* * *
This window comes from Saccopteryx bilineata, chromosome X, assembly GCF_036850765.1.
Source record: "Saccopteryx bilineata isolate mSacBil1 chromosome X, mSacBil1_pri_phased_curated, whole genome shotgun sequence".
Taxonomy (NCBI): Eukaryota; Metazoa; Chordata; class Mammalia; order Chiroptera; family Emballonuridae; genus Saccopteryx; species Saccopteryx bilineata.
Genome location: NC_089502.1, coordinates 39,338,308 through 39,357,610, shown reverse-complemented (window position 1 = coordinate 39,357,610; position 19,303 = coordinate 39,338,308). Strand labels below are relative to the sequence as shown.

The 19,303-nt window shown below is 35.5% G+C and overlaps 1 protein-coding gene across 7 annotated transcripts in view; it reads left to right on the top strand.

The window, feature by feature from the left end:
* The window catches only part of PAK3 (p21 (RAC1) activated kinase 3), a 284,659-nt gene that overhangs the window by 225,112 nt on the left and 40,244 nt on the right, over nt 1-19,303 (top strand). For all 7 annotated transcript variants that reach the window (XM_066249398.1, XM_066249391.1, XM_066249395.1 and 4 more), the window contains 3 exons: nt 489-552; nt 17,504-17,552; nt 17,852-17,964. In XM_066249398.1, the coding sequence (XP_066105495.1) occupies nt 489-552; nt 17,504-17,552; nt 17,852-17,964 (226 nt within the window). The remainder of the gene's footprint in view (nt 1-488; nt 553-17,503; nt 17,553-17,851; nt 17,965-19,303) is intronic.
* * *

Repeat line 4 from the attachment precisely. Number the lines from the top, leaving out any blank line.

Genome location: NC_089502.1, coordinates 39,338,308 through 39,357,610, shown reverse-complemented (window position 1 = coordinate 39,357,610; position 19,303 = coordinate 39,338,308). Strand labels below are relative to the sequence as shown.